I feel like there’s great uplift of tension and aggression in the conversation about sex and sexuality.

It’s a sign that the right side of it is winning.

CB: What does the sex positive utopian future look like? 

SN: I don’t think that it looks so entirely different from how things look at the moment.

I have huge enthusiasm and excitement for this new generation of people who are coming up behind my generation.

They are having incredibly complex conversations about their identities and dense conversations about consent.  They have the kind of fizzy energy of a younger generation, but  I worry that a lot of the younger activists who are coming up want to destroy the current system from the foundations; they wrap up issues of capitalism and failures of democracy, and that kind of thing.

All of those massive questions are being added together with issues of sexuality, gender politics and identity politics.

There seems to be a groundswell of desire at the moment to take out the whole rotten system and throw it away. 

I think that the system is very broken socially, sexually — socio-sexually—but it’s not beyond repair. A more productive and a safer way to try to build this utopia is to accept that if we burn it down and throw it all away, a lot of what we’ll put in its place will just be reinventions of what we have now anyway.  Even Noam Chomsky said at least capitalism is stable.

Utopia doesn’t look very, very different to the world as we have it except it would have a lot more space for things like personal agency and responsibility.

And a lot more talking therapy. I think that should have a central place in whatever utopia we build for each other.

Things change very slowly. It’s almost a threatening thing for some people who believe that change needs to happen within their lifetime. In my utopia, of course, change manifests itself in every generation and every generation is an evolution, but realistically, the best we can do is plant the seeds for the future generations.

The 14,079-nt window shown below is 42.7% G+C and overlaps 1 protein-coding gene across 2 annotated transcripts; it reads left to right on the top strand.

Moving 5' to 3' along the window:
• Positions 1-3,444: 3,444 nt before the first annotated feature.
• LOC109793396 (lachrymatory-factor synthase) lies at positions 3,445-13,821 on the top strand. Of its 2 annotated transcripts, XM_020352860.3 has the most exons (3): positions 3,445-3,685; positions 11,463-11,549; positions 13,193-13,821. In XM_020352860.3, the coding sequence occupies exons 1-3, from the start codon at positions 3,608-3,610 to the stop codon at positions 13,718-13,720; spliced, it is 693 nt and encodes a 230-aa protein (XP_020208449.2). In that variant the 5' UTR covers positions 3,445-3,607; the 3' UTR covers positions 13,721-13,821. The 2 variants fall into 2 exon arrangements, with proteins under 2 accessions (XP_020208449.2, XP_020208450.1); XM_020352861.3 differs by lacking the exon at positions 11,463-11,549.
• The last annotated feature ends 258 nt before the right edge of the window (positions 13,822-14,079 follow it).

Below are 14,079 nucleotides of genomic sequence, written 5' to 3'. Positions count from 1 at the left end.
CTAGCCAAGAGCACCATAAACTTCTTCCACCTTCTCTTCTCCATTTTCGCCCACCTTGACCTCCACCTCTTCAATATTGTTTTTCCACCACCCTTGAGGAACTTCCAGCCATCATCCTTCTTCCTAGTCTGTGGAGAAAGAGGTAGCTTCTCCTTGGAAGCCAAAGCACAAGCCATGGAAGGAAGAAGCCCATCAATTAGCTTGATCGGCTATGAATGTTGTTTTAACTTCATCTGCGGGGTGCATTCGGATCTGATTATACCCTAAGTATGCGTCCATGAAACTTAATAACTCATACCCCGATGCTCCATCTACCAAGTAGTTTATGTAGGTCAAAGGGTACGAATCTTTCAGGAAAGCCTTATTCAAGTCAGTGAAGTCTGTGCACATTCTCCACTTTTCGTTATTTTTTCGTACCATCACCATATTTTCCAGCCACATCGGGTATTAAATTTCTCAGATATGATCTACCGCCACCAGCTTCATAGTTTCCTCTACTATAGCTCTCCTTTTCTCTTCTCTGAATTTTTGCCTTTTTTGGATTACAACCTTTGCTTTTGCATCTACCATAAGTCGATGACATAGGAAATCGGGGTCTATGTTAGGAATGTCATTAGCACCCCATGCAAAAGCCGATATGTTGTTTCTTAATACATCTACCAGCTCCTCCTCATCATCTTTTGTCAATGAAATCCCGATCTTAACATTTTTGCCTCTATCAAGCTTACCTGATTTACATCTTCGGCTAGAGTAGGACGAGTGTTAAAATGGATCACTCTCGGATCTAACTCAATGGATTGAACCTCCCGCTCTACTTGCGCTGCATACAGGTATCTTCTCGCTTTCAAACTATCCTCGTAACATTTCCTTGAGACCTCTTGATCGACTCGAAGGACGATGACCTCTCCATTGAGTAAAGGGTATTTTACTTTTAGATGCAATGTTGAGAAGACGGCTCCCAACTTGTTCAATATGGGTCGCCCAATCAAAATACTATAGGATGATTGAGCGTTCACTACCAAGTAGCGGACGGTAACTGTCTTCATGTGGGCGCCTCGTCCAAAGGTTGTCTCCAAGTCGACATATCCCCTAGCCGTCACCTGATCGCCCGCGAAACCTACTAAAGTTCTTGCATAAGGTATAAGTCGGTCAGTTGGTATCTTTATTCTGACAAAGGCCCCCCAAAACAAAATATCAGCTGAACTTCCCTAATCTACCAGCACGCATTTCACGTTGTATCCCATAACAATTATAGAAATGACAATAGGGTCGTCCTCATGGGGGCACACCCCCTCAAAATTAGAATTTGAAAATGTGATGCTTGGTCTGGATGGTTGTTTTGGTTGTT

CB: What are you excited about?

SN: Regarding what I’m most excited about right now, there’s a LOT to be excited about. There’s never been a better time to do what I do, which is essentially to find innovative and engaging ways to drive demand for pleasure products.

What’s really got my attention right now is the convergence of physical and digital spaces, and the possibilities that introduces. I just finished reading a book, Turned On: Science, Sex and Robots, by the wonderful Kate Devlin.

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It was as though it was written just for me, to exactly my interests, specifically: the intersection of the organic and the technological.

I thoroughly recommend it, it’s extremely readable, in some places very funny, but overall it’s like peeking behind the curtain of what’s next in sex.

It talks at length about the integration of artificial intelligence into our sex lives, based on what we can predict based on current technology. This is a field we should all take notice of, since the internet is already so entwined with our lived realities. I’ve been watching this closely for a while. In Shanghai, a year or two ago, I was at a sextech expo. At one point, I found myself in conversation with a sex doll. I asked it (her?) about the weather, and I was given a full, live, local weather report, punctuated by the word “baby.”

We’re entering a new phase of our psychosexual evolution here, in which we will have to face chillingly complex ethical conundrums.

Should an artificially intelligent sex toy have the right to refuse consent, for example?

If so, how do we enforce that? Very quickly, we are finding ourselves facing dilemmas that extend far beyond our sexualities, and which dig deep into our basic integrity. These are deep, challenging conversations which would have only been theoretical a generation ago, but have now become relevant, and increasingly important, and these questions seem to quickly tentacle out across issues about what makes us human. THAT’S exciting.

We recommend you check Wowtech, and follow Stu on Instagram.